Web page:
Although there is interest in the role of peers in children's schooling experiences, few researchers have examined associations and related underlying processes between peers’ emotionality, an aspect of temperament, and children's academic achievement. This study evaluated whether target children's (N = 260) own self-regulation, assessed with two behavioral measures, served a moderating function for associations between peers’ emotionality and children's own academic achievement in second grade. There was a positive association between peers’ positive emotionality and reading scores for children with higher self-regulation. Peers’ negative emotionality was negatively related to target children's reading scores, particularly for children with higher self-regulation levels, but was unrelated to math scores. Peers’ positive and negative emotionality did not predict math scores, and there was no strong evidence for the moderating role of target children's self-regulation in this association. This study highlights the potential role of children's self-regulation in modulating peer effects on academic achievement, particularly reading.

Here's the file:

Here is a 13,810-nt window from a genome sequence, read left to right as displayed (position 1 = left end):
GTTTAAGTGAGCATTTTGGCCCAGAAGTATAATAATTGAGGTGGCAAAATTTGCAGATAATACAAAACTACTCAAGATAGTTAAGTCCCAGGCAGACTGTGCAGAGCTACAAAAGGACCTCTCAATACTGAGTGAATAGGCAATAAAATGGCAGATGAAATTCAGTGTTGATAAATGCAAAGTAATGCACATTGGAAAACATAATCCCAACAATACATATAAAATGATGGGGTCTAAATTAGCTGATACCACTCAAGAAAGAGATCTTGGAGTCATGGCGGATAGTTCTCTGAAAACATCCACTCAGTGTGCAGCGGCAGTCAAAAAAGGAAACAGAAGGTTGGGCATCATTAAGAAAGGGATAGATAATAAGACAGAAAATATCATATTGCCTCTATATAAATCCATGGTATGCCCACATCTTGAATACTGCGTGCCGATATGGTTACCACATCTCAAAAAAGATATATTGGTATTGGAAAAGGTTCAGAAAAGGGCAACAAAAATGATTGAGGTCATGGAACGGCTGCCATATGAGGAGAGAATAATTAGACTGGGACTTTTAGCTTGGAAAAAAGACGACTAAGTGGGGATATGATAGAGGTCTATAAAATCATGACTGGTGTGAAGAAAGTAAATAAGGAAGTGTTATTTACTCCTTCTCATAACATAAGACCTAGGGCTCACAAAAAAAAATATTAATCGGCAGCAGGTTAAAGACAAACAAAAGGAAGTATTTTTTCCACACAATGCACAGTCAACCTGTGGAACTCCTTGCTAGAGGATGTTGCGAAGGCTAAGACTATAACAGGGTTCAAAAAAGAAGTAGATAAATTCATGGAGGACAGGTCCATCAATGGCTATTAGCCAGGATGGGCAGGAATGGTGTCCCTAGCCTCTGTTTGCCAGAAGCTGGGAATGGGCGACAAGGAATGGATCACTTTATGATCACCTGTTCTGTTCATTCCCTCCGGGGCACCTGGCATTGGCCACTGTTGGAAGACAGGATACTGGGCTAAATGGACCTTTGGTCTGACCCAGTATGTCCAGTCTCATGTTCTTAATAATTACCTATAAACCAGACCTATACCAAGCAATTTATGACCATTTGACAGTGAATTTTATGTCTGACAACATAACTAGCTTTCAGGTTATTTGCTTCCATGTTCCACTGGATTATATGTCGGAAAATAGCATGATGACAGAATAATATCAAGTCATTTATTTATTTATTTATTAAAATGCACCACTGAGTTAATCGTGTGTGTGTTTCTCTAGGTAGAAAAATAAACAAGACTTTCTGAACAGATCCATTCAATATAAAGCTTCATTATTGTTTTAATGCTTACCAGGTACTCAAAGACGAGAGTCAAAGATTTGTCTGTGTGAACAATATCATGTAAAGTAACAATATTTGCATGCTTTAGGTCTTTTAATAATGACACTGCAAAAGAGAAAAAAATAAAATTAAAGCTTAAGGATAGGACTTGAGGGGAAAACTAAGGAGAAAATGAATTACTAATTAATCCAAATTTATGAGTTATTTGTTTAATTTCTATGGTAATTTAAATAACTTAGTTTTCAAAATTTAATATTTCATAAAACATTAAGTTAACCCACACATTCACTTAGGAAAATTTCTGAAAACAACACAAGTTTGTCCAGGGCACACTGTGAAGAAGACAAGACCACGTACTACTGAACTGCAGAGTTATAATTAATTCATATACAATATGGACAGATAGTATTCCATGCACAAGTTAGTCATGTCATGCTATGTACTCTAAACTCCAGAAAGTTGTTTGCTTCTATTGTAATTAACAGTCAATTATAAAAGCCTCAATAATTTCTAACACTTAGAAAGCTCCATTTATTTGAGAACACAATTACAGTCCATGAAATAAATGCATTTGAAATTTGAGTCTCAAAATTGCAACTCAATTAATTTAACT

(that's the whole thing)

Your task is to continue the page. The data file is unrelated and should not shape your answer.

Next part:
- academic achievement
- children's self-regulation
- peers’ emotionality
ASJC Scopus subject areas
- Developmental and Educational Psychology
- Sociology and Political Science
- Social Sciences (miscellaneous)